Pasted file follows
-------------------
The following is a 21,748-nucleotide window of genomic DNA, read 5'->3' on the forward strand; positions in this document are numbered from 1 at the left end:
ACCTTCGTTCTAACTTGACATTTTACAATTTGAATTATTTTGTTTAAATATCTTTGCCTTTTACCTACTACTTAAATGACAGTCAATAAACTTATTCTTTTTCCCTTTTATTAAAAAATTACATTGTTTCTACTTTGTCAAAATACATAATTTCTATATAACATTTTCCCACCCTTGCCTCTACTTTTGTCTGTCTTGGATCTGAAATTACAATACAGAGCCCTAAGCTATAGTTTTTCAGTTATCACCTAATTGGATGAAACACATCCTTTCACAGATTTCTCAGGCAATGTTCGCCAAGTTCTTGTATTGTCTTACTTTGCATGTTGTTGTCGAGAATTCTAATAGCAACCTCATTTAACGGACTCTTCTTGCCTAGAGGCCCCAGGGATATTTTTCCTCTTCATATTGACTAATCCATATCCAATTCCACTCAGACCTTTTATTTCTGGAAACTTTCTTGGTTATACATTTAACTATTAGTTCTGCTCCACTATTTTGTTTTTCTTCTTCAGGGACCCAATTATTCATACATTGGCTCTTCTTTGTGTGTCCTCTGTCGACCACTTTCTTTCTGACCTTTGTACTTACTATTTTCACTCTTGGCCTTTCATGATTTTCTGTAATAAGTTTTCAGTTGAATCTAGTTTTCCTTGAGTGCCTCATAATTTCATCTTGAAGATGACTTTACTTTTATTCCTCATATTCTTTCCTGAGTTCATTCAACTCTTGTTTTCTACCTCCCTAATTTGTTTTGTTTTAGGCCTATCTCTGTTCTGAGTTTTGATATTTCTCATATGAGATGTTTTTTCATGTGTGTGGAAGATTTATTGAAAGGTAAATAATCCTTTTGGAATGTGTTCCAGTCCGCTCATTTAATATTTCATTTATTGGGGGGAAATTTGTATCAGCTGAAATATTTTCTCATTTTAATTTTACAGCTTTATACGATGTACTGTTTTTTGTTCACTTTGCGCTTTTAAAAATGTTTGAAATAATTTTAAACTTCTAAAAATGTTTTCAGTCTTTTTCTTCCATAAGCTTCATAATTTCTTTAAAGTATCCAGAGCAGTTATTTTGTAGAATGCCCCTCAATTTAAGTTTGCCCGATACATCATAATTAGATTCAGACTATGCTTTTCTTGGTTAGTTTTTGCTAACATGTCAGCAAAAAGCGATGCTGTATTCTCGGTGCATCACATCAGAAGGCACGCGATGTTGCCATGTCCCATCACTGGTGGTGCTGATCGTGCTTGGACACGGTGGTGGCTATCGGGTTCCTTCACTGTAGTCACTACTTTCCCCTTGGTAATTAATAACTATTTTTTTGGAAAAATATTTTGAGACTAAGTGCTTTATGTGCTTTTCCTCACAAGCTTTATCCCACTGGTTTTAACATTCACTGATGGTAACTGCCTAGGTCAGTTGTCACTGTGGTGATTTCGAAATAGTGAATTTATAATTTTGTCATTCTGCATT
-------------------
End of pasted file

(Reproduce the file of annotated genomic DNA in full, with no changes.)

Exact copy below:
The following is a 21,748-nucleotide window of genomic DNA, read 5'->3' on the forward strand; positions in this document are numbered from 1 at the left end:
ACCTTCGTTCTAACTTGACATTTTACAATTTGAATTATTTTGTTTAAATATCTTTGCCTTTTACCTACTACTTAAATGACAGTCAATAAACTTATTCTTTTTCCCTTTTATTAAAAAATTACATTGTTTCTACTTTGTCAAAATACATAATTTCTATATAACATTTTCCCACCCTTGCCTCTACTTTTGTCTGTCTTGGATCTGAAATTACAATACAGAGCCCTAAGCTATAGTTTTTCAGTTATCACCTAATTGGATGAAACACATCCTTTCACAGATTTCTCAGGCAATGTTCGCCAAGTTCTTGTATTGTCTTACTTTGCATGTTGTTGTCGAGAATTCTAATAGCAACCTCATTTAACGGACTCTTCTTGCCTAGAGGCCCCAGGGATATTTTTCCTCTTCATATTGACTAATCCATATCCAATTCCACTCAGACCTTTTATTTCTGGAAACTTTCTTGGTTATACATTTAACTATTAGTTCTGCTCCACTATTTTGTTTTTCTTCTTCAGGGACCCAATTATTCATACATTGGCTCTTCTTTGTGTGTCCTCTGTCGACCACTTTCTTTCTGACCTTTGTACTTACTATTTTCACTCTTGGCCTTTCATGATTTTCTGTAATAAGTTTTCAGTTGAATCTAGTTTTCCTTGAGTGCCTCATAATTTCATCTTGAAGATGACTTTACTTTTATTCCTCATATTCTTTCCTGAGTTCATTCAACTCTTGTTTTCTACCTCCCTAATTTGTTTTGTTTTAGGCCTATCTCTGTTCTGAGTTTTGATATTTCTCATATGAGATGTTTTTTCATGTGTGTGGAAGATTTATTGAAAGGTAAATAATCCTTTTGGAATGTGTTCCAGTCCGCTCATTTAATATTTCATTTATTGGGGGGAAATTTGTATCAGCTGAAATATTTTCTCATTTTAATTTTACAGCTTTATACGATGTACTGTTTTTTGTTCACTTTGCGCTTTTAAAAATGTTTGAAATAATTTTAAACTTCTAAAAATGTTTTCAGTCTTTTTCTTCCATAAGCTTCATAATTTCTTTAAAGTATCCAGAGCAGTTATTTTGTAGAATGCCCCTCAATTTAAGTTTGCCCGATACATCATAATTAGATTCAGACTATGCTTTTCTTGGTTAGTTTTTGCTAACATGTCAGCAAAAAGCGATGCTGTATTCTCGGTGCATCACATCAGAAGGCACGCGATGTTGCCATGTCCCATCACTGGTGGTGCTGATCGTGCTTGGACACGGTGGTGGCTATCGGGTTCCTTCACTGTAGTCACTACTTTCCCCTTGGTAATTAATAACTATTTTTTTGGAAAAATATTTTGAGACTAAGTGCTTTATGTGCTTTTCCTCACAAGCTTTATCCCACTGGTTTTAACATTCACTGATGGTAACTGCCTAGGTCAGTTGTCACTGTGGTGATTTCGAAATAGTGAATTTATAATTTTGTCATTCTGCATT